It was, one might assume, a fairly tired and bedraggled Clarkson who arrived at the Simonstone Hall hotel, near Hawes, North Yorkshire, on March 4, 2015. After a long day of filming for Top Gear's 22nd series, Clarkson had been drinking in a local pub with his co-hosts, Richard Hammond and James May.
When he returned to the hotel, he asked for a steak. It was late at night, and there was no steak to be had; the chef had packed up for the evening. According to one hotel guest, a Mrs Sue Ward from Leeds, the hungry star began hotly complaining that it was “ridiculous there was nothing to eat”.
In fact, there was plenty to eat. He was reportedly offered a platter of cold meats and cheeses, as well as soup. Sadly, no report of the incident has revealed the flavour of soup.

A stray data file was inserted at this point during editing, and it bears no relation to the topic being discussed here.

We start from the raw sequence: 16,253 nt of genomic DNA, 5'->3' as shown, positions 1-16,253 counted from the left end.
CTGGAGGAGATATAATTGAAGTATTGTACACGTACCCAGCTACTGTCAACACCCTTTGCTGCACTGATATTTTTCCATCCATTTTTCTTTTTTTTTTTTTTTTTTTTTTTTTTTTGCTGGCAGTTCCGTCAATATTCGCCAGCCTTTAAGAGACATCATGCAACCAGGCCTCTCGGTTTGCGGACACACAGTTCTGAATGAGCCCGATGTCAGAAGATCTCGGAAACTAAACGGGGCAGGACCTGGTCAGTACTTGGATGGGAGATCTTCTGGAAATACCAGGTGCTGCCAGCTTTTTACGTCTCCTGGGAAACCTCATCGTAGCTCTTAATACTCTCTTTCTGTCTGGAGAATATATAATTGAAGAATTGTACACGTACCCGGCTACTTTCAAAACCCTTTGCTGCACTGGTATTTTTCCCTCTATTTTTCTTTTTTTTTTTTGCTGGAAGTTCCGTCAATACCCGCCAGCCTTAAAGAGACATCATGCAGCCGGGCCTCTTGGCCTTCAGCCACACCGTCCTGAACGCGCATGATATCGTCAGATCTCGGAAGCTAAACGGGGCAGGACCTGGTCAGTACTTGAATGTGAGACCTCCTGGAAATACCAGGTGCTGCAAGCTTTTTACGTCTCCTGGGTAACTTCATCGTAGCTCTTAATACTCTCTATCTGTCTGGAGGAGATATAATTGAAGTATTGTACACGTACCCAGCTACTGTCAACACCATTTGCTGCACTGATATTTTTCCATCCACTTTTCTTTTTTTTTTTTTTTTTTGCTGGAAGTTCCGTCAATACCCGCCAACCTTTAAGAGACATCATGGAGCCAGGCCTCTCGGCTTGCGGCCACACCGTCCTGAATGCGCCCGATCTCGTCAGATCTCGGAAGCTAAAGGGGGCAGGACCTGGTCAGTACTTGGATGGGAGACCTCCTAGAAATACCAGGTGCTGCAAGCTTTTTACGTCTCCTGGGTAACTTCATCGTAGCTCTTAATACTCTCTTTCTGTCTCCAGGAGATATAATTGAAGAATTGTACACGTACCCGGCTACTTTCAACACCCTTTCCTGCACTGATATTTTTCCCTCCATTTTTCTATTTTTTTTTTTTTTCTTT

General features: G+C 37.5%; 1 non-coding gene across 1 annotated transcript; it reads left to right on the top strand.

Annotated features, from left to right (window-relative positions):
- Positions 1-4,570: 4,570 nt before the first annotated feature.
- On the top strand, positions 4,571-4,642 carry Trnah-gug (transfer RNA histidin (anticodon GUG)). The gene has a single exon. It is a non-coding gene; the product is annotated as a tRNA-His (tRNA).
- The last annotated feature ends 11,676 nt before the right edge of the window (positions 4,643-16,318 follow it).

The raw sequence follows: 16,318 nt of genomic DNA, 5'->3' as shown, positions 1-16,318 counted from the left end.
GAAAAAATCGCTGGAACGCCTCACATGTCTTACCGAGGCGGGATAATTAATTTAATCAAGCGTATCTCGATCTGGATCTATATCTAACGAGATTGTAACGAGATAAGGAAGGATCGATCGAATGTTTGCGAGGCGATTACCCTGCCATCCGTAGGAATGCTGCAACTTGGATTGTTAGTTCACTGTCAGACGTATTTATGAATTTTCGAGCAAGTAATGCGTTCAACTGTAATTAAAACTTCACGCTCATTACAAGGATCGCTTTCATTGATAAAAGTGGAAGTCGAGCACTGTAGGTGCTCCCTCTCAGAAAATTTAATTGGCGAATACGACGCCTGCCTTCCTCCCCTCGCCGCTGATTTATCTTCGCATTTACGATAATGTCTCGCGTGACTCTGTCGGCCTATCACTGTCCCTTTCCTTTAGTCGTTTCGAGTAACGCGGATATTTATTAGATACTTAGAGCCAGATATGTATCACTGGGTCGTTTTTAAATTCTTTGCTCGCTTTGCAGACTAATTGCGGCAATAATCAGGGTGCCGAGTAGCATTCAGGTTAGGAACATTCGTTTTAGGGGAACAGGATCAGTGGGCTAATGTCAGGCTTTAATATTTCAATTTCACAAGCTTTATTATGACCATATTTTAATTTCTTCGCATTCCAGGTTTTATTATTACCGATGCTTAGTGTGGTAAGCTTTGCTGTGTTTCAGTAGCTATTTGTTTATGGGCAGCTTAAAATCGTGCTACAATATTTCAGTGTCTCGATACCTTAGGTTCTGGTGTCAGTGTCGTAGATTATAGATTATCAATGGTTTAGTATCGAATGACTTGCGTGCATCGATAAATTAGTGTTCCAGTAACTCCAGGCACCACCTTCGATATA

"Clarkson erupted when told there was only a cold platter," another eyewitness said. "The general manager offered them everything. We were all thinking, 'Meat platter and soup? Surely that's food.'"
The victim of Clarkson's ire was an embarrassed producer standing on the hotel patio: Oisin Tymon, then a 36-year-old rising talent at the BBC. It wasn't just a brief outburst, but a sustained tirade. Clarkson hit Tymon, leaving the younger man – who did not retaliate – with a bleeding lip. An internal investigation into the "unprovoked physical and verbal attack" confirmed that "the verbal abuse was directed at Oisin Tymon on more than one occasion – both during the attack and subsequently inside the hotel – and contained the strongest expletives and threats to sack him".